- A cover letter listing all relevant clinical trial numbers of trials covered by the DSUR and an email address for correspondence (Note: per GBR-18, every clinical trial with a European site must include a unique European Clinical Trials Database (EudraCT) number (GBR-87))
- An analysis of the participant’s safety in the concerned clinical trial(s) with an appraisal of its ongoing risk/benefit
- A listing of all suspected serious adverse reactions (including all SUSARs) that occurred in the trial(s)
- An aggregate summary tabulation of SUSARs that occurred in the concerned trial(s)
At the end of the DSUR reporting period, the sponsor may assess the new safety information that has been generated and submit any proposed safety changes to the IB as a substantial amendment. This amendment must be supported by the DSUR and approved before the RSI is changed.
A shortened DSUR is available for approved trials under MHRA’s notification scheme that are not part of a multi-study development program. Phase 4 national (UK only) trials of licensed products, which commanded a low fee from the MHRA, and where all participants have completed treatment and are only in the follow-up stage will also be suitable for submission of a short format DSUR. As an alternative to producing a full DSUR for these trials, the Health Research Authority Annual Progress Report (GBR-27) may be used.
The MHRA and Health Canada jointly released DSUR-UK_Canada to strengthen participant safety in clinical trials by improving the quality of DSURs. To increase the transparency of the data included in DSURs, the MHRA and Health Canada are requiring that the region-specific section of the DSUR explain how safety data were reviewed during the reporting period. Specifically, the region-specific section of the DSUR should include a summary description of the processes used by the sponsor to review the worldwide safety data of the investigational product (IP) (e.g., regular analyses of accumulating data, in-house safety review meetings, proposal of specific pharmacovigilance activities, or substantial modifications of the protocol). In addition, the region-specific section must describe how each safety signal (i.e., an event with an unknown causal relationship to the IP) identified during the reporting period was evaluated, as well as how a decision was made regarding the signal itself.
Form Completion & Delivery Requirements
Per the G-CTAuth-GBR, SUSARs during clinical trials should be reported to the MHRA in one (1) of the following ways:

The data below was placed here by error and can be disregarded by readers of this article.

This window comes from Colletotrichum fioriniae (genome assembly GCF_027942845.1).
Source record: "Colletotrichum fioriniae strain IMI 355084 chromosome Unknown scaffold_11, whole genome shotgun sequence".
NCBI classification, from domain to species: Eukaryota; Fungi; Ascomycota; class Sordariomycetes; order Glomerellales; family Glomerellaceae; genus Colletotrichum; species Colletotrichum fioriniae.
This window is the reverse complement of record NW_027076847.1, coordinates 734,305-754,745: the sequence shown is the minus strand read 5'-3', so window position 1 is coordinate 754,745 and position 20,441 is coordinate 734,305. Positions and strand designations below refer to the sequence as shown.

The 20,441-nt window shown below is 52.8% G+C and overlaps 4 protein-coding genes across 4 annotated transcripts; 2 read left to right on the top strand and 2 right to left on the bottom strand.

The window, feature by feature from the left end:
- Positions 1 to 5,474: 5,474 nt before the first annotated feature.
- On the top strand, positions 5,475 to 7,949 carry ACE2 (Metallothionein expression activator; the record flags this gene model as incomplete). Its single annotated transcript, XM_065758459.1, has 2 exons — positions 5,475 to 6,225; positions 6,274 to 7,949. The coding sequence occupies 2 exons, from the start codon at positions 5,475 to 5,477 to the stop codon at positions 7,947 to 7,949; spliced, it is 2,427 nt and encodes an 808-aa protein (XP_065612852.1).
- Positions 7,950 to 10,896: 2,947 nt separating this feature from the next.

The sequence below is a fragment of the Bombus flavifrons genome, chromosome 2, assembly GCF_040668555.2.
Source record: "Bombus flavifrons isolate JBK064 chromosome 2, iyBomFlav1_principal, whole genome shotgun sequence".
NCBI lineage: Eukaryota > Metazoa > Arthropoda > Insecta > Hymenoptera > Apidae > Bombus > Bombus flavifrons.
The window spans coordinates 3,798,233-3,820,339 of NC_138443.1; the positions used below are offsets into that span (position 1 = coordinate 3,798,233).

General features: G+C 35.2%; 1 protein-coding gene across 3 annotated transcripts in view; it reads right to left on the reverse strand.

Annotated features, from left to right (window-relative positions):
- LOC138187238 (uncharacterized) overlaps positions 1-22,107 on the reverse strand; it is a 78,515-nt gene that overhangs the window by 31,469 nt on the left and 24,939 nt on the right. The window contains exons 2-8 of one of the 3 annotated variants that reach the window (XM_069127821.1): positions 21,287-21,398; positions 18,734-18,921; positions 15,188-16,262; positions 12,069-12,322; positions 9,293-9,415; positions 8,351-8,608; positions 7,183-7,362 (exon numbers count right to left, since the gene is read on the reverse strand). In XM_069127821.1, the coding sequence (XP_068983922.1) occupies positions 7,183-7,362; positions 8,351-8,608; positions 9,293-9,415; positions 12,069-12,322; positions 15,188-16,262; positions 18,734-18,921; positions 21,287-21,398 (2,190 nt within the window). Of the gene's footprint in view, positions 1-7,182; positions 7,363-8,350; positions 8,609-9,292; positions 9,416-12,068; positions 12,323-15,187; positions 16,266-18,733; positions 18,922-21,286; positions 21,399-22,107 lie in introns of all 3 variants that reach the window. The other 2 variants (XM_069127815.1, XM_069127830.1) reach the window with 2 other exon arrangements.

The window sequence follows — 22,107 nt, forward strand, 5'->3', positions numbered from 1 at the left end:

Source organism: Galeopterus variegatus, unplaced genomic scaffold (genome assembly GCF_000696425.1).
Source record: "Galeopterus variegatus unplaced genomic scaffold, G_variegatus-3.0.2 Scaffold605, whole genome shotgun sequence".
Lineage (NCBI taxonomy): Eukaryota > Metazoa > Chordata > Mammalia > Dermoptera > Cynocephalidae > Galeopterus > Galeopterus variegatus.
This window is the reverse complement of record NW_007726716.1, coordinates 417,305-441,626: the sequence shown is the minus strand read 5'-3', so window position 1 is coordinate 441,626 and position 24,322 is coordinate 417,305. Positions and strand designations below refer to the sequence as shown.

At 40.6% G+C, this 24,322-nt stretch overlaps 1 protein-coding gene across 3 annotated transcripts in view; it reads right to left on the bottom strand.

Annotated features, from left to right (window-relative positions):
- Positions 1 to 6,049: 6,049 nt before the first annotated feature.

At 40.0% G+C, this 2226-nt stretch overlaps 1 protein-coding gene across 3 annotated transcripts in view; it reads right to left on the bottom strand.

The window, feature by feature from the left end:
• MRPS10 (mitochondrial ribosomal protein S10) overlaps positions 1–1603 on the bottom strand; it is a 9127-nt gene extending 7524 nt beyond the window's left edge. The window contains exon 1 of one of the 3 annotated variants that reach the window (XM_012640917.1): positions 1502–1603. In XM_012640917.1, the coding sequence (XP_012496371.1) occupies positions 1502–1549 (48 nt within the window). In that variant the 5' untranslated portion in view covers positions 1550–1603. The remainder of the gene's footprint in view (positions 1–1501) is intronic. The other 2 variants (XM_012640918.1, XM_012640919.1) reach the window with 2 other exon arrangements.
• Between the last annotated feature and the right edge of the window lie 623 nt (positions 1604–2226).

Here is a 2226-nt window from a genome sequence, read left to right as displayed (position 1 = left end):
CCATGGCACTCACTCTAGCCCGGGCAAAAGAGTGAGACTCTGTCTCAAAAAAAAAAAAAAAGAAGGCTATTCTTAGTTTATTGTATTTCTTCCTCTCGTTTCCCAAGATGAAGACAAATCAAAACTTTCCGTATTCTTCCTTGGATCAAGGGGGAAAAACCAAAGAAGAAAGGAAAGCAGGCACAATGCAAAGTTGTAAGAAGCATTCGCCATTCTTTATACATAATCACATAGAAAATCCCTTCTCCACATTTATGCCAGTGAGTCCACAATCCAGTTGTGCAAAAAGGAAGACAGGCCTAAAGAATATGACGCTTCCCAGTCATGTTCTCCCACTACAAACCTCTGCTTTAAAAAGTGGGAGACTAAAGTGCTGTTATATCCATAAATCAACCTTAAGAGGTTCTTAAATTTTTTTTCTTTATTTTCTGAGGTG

- Individual Case Safety Reports (ICSR) Submissions (GBR-126) (which replaces the EudraVigilance website (EVWEB)) - The ICSR Submissions route is used to submit single reports. (Note that per GBR-127, MHRA also decommissioned the eSUSAR reporting platform.)
- MHRA Gateway (which replaces the EudraVigilance Gateway) - To gain access to the MHRA Gateway, which is used to submit bulk reports, users must first register via MHRA Submissions (GBR-13). The steps for gaining access to MHRA Submissions are contained within the G-MHRASubmiss and GBR-11.
If applicable, the user will need to dual report UK-relevant SUSARs to the Clinical Trial Module in the European Medicines Agency’s EudraVigilance Clinical Trial Module, as well as to other national competent authorities, using the European submission routes.
Clinical Trial Lifecycle > Progress Reporting
Interim and Annual Progress Reports
As indicated in the G-CTAuth-GBR, GBR-65, and GBR-9 the investigator and the sponsor share responsibility for submitting progress reports on the status of a clinical trial and for submitting a final study report upon the trial’s completion. These requirements comply with the progress and final reporting requirements delineated in the International Council for Harmonisation's Guideline for Good Clinical Practice E6(R2) (GBR-113).
In accordance with GBR-65 and GBR-9, the chief investigator (CI) is responsible for submitting progress reports annually, or more frequently if requested by the ethics committee (EC), on the status of a clinical trial. Per GBR-65, a progress report should be submitted to the EC 12 months after the date on which the favorable opinion was given. Progress reports are only required for studies that are more than two (2) years in duration and for Research Tissue Bank and Research Databases. There is no requirement to submit a progress report for proportionate review studies and where the study is two (2) years or less in duration. The form (GBR-27) should be completed in typescript and signed by the CI. An electronic copy should be emailed to the EC within 30 days of the end of the reporting period.